Transgender Warriors by Leslie Feinberg
As someone who studied history at university, I was greatly looking forward to reading Leslie Feinberg’s Transgender Warriors: Making History from Joan of Arc to RuPaul (1997). The book is one part memoir and one part a search for an historical identity of gender variant people.
While Feinberg’s interpretation of history–particularly the details surrounding Joan of Arc’s cross-dressing–is disputable, I appreciated learning about the long history of sex and gender variance, and that before class struggles made trans people the victims of discrimination, we were actually celebrated and honored in some societies. For example, certain native tribes recognized countless gender identities (forty-nine in Navajo cosmology!), and transgendered people were always consulted about important religious and tribal matters.
Feinberg also goes into some details about the Stonewall rebellion, highlighting the fact that the uprising was led by Black and Latina drag queens, but served as the roots of the gay and lesbian liberation movement. S/he discusses the need for solidarity as a guiding light in the fight for GLBT rights–that oppression is the same regardless of the sexual or gender expression of the people facing it.
Learning about trans history was empowering and made me feel proud of the resilience and rebelliousness of the trans spirit. However, I do not share Feinberg’s view of trans people as victims of capitalism. I concede that the rise of class divisions was an instrumental force in the development of trans discrimination, but I think that we as individuals are largely responsible for our own successes and failures, and that we each have the power to choose our futures.
I don’t own property, a business, or a factory, so I don’t live off other people’s labor. I have to work for wages or I’d starve. But since I’m gender-ambiguous, it’s almost impossible for me to get a job. (p. 122)
I take issue with this statement: I do own property and a business, but I don’t live off other people’s labor. I have disbelief about gender variance making it “almost impossible” to find employment. Have there been significant social changes since 1996 when Transgender Warriors was published, or am I being classist? (I’d like to point out that I was on the dole for years before I started my business. I lived in my truck for a time, went to the food bank, and shopped at the Salvation Army. My currently more favorable financial situation is something that I work extremely hard for, putting in 12-16 hour days.) In the end, the assertion that transgender people are victims of an “irrational economic” system perpetuates the notion of “us against them”, as well as “divide and rule,” the very concept that Feinberg thinks we should be struggling against.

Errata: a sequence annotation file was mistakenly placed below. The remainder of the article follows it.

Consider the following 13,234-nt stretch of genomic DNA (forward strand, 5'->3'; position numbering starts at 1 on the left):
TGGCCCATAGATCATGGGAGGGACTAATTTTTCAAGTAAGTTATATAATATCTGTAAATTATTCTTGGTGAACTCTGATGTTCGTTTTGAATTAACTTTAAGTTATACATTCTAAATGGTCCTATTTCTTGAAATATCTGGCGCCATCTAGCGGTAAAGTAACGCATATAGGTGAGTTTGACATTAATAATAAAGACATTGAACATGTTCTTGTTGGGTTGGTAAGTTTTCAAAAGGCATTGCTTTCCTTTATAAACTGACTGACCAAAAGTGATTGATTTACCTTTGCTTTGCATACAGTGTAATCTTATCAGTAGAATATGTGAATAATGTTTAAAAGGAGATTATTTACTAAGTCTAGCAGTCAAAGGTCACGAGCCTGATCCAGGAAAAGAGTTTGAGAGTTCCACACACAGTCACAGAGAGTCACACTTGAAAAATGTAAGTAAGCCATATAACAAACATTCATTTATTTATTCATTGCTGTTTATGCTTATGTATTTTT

I also dispute liberal use of terms such as “struggle” and “fight for reforms,” and even the title of the book, Transgender Warriors. These words hold negative energy, even violence. If we think of ourselves as “at war”, a war is what we’ll get. I’d like to see us frame the development of transgender rights and our community with more positive concepts, such as “liberation” and “freedom.”
As I learned from Feinberg’s book, transgender people have a long history that should be celebrated, and I believe that if this positive past was taught in our history class rooms, we would have an easier case for rights and freedoms. I am reminded of a lesson my driving instructor taught me, and it’s something that when applied to trans rights might actually seem offensive to warriors like Feinberg: the right of way (yielding) is something that is given, not taken. Perhaps if we stopped fighting and focused more on education and compassion, we might find that the cisgendered world’s fear of us would naturally dissolve into acceptance. When applied on a person-to-person scale, I have certainly found this approach to have positive outcomes, and have heard the same sentiment from other transguys as well.
In the end, Transgender Warriors was an important read for me, and I would certainly recommend the book, despite the historical inaccuracies and overt leftist stance.